Tanahashi makes an early mistake by trying to battle power with Fale, which is a clear mistake. Fale just dominates the early goings, stopping Tanahashi at every turn and abusing him. Of course, this is Hiroshi Tanahashi we’re talking about here so he finds openings and seemingly always attacks the leg. At one point, he reverse a powerslam into an inverted DDT. He goes all Shawn Michaels and skins the cat to pulls Fale over and to the outside in a cool spot. Not contest with that, Tanahashi leaps onto him with the HIGH FLY FLOW! Inside, he hits it again seemingly but Fale actually catches him by the throat. I don’t know if it looked as cool as they hoped it would. Tanahashi escapes the Bad Luck Fall once, but still ends up getting hit by it for the 1-2-3.
I was surprised by this result. I know that Fale would beat him the next year, but I didn’t know he did here too. Solid match with Tanahashi playing to Fale’s strengths and making for some entertaining wrestling. This was a smartly worked match.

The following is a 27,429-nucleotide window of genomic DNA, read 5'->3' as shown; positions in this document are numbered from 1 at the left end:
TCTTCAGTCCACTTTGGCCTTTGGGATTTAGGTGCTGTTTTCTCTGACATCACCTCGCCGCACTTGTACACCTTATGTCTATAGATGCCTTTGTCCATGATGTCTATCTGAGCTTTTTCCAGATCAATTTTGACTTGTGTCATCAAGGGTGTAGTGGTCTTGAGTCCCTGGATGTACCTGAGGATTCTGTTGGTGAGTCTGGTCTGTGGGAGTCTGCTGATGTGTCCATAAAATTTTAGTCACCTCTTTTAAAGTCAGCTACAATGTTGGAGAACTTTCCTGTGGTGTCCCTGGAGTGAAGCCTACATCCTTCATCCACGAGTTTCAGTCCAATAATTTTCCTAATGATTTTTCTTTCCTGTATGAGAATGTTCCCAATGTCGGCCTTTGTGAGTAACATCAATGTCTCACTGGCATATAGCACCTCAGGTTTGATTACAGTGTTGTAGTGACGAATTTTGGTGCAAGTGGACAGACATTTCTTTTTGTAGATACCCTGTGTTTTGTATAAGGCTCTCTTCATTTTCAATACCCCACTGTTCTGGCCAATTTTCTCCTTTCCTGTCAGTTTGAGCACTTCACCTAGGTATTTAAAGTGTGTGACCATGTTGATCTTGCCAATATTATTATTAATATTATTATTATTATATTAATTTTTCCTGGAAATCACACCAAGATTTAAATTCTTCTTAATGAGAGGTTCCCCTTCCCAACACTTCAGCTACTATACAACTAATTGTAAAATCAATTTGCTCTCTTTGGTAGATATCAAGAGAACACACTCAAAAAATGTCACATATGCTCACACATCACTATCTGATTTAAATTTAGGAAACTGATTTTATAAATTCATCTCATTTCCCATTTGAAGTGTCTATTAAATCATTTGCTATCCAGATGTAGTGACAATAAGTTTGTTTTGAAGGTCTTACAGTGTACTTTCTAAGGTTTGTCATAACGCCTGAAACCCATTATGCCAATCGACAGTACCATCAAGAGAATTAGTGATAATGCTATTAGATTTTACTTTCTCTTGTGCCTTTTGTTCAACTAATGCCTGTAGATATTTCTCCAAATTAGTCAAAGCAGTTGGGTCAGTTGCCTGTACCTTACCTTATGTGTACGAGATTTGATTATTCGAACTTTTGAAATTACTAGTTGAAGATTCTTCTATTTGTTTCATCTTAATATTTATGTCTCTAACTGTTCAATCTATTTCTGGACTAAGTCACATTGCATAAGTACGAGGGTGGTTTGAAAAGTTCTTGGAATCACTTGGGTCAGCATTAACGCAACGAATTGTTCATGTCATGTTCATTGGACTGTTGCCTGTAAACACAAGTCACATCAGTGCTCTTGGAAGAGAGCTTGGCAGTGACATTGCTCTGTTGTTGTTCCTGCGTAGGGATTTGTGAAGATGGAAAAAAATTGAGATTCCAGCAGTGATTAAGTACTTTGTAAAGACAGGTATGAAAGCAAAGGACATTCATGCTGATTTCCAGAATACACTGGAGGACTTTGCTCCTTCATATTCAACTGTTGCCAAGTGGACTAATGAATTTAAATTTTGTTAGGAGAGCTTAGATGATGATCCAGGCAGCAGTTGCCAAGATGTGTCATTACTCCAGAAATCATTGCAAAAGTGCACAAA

The “Honma” chants start instantly as he continues to be a favorite during this tournament. Nakamura toys with the winless wonder and it backfires, though Honma of course misses the headbutt. Nakamura comes back and continues to kind of play with and taunt Honma. Each time that Honma looks like the comeback is coming, Nakamura has an answer. The fans, as always, bite on Honma near falls and pop when he goes up for the big headbutt. He’s Honma though, so he misses it. They go into a strike exchange that Nakamura wins but when he tries Boma Ye, Honma dodges and goes into a clever rollup for two. Nakamura nails Boma Ye for two but goes right into another that ends it.